To start off the Genre of the Week, here’s a question for you: How many of you have a teddy bear? What names did you give them, and how did you characterize them when playing with them? Almost every child at one time had a teddy bear in his/her lifetime and one in three adults still have that teddy bear from their childhood. More than half the children have more than three teddys in their rooms at home. And if you are like other kids, you probably have names for each of the Teddy bears you have. 🙂 In the case of my daughter, she and I had names for a dozen teddy bears she had when she was growing up; among them include Rocky (Senior and Junior) for a pair of panda bears, plus two bears who always find ways of travelling with this writer: Bam Bam and Coco, a white and brown bear duo. Their parents were included as well, including Coco’s mom, Anna Bear, as seen in the pic above. But what do we know of the origin of the teddy bear?
The teddy bear was developed in two different locations, almost simultaneously. In Germany, a seemstress company, founded by Margarete Steiff in 1880, a teddy bear was created by her nephew Richard in 1902, based on a real depiction of the bear. It debuted in 1903 and became so popular, that a buyer for an American toy company bought large numbers for the market. The Steiff bears eventually became teddy bears. At the same time of the first teddy bear in Germany, a very popular Amercian figure, while on a hunt, saved a life of a small bear, thus becoming a focus of a cartoon shown below:
Eventually, Morris and Rose Michtom took this depiction and created their first toy company that produced these adorable creatures, honoring that man, which became known as Teddy’s Bear. 🙂
But inspite of the two separate events that helped create the still most lovable toy for people of all ages, there was a motive behind making teddy bears. In a TED-Talk lecture, Jon Mooallem provides a detailed look behind the history of the teddy bear and its relationship with not only us humans, but also the environment we are living in. And as the bears become popular, the concern for protecting flora and fauna has become greater than it was in 1902.
Watch the video and have a look at the questions. Think about what he says and discuss about the role of teddy bears and the relationship between humans and the environment, something that is fragile and needs attention more than ever. The video is at the end of the article.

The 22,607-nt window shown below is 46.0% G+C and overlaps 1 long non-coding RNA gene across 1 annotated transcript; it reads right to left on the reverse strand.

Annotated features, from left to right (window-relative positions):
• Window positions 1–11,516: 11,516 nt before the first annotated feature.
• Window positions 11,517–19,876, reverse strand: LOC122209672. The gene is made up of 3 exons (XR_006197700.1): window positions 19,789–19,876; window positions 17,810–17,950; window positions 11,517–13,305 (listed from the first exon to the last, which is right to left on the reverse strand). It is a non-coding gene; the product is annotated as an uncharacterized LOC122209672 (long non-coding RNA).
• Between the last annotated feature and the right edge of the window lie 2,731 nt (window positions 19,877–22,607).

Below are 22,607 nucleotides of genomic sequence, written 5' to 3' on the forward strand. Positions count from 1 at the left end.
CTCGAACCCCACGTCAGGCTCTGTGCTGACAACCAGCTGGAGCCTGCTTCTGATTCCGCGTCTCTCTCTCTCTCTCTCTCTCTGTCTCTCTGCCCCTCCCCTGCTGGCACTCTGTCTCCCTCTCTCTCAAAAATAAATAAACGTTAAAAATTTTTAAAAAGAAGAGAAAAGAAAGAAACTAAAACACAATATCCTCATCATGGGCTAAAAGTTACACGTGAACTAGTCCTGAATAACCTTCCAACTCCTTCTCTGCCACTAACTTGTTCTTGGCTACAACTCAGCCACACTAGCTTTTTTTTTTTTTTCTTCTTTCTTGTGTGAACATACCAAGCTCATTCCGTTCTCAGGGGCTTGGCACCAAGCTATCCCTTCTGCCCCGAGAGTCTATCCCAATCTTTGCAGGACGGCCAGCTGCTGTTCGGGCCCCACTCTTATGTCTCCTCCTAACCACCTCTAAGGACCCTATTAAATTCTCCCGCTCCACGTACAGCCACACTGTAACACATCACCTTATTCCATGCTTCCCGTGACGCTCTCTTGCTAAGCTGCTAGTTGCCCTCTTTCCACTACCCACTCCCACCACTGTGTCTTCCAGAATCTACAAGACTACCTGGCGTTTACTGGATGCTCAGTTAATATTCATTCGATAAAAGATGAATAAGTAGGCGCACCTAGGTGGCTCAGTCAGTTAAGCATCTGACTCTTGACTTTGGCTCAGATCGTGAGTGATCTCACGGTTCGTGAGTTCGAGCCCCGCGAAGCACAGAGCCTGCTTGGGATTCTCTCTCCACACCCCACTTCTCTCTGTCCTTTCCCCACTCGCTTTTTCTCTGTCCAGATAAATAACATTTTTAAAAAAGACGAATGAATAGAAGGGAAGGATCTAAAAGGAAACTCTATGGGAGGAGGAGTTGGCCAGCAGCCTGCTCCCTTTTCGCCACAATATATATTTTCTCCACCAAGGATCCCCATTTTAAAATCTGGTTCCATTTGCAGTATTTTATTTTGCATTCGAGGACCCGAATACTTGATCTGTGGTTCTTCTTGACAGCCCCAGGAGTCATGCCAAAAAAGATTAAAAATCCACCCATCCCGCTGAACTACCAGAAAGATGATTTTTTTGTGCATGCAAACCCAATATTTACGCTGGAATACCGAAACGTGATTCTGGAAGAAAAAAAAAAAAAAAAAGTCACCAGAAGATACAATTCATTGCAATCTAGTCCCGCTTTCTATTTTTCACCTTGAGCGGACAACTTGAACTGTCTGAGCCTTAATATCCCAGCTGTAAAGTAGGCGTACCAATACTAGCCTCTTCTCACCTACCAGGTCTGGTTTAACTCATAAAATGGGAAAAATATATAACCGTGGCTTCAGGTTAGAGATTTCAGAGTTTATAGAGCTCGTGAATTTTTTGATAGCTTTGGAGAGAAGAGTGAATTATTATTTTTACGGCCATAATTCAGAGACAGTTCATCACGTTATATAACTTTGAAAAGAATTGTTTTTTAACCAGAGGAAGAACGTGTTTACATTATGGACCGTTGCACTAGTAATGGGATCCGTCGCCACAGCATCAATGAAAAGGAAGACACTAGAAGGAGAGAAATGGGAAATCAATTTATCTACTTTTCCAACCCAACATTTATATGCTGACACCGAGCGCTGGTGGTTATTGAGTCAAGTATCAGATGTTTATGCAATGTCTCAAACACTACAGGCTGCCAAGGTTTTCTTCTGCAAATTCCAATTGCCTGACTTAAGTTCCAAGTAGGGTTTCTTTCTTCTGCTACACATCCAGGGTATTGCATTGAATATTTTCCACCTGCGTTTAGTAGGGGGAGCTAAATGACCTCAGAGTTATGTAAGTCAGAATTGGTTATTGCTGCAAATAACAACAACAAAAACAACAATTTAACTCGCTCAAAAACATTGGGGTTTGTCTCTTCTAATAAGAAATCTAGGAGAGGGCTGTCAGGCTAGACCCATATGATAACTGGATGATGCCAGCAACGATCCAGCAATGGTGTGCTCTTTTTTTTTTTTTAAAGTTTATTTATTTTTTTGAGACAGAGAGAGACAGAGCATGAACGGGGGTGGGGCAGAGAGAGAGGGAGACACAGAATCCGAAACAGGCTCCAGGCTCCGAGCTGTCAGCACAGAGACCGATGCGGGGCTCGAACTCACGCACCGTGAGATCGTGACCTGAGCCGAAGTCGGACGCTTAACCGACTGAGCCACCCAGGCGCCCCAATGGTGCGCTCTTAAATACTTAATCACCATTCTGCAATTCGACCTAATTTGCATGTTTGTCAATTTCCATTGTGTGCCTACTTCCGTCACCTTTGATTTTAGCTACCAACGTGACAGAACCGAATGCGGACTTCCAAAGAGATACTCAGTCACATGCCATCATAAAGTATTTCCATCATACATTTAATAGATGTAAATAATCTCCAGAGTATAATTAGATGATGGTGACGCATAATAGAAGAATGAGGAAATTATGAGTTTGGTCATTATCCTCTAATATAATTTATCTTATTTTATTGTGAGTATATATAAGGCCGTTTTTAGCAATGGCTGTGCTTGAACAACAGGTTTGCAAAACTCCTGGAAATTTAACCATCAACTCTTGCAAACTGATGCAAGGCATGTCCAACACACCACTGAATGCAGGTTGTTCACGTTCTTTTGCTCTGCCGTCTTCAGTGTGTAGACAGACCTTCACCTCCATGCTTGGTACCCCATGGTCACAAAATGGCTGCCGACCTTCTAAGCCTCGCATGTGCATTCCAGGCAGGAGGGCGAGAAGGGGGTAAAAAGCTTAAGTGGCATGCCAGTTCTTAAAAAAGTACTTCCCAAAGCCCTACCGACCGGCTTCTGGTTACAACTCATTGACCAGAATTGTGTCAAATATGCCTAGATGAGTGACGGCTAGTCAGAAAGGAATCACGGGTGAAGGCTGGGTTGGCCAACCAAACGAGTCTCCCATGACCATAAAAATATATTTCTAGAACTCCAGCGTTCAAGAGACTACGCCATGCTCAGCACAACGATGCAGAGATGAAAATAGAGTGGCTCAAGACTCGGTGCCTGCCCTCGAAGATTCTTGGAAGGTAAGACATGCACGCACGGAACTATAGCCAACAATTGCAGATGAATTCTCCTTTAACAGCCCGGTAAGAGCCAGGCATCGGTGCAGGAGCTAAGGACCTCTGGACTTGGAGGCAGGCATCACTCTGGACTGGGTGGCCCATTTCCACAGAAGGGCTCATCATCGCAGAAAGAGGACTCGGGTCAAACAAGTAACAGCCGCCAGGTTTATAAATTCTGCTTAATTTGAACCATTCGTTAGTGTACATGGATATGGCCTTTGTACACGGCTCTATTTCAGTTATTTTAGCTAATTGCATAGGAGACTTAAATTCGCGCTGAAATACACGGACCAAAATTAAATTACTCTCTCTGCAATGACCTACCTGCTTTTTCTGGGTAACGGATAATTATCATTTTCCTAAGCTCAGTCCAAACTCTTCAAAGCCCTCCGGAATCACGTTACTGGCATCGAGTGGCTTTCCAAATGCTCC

- Who was the person that saved a bear’s life? What happened and when did it happen?
- Why did he save the bear’s life? What was the result of his action?
- What was the relationship between bears (and other wild animals) and settlers like during that time?
- What measures were taken to protect the settlers during that time? How were the animals affected- name one example.
- What does the teddy bear symbolize according to the speaker?
- Why did we go from portraying animals as terrifying beasts to ones that are lovable? There are two factors that are interconnected and are still a key issue in society…..
- The speaker mentions that nature has become so dependent on humans that it cannot survive on its own, going from almost destroying the species to saving and educating them- aka conservation reliance.
- What factors have led to the natural balance being off course
- What examples are mentioned where humans “train” animals?
- In your opinion, do you agree with the speaker’s statements? If so, why and what examples support your argument? If not, what examples of uncontrolled natural areas can you think of?
- In your opinion, does controlling nature produce a better balance with humans or does it make sense to let “the deer and the antelope play and vegetation produce flower power?” (In other words, let flora and fauna be)? What reasons support your arguments?
- Do you have a teddy bear? If so, what is his/her name and how would you describe your bear in terms of appearance and character?
Enjoy the clip below! 🙂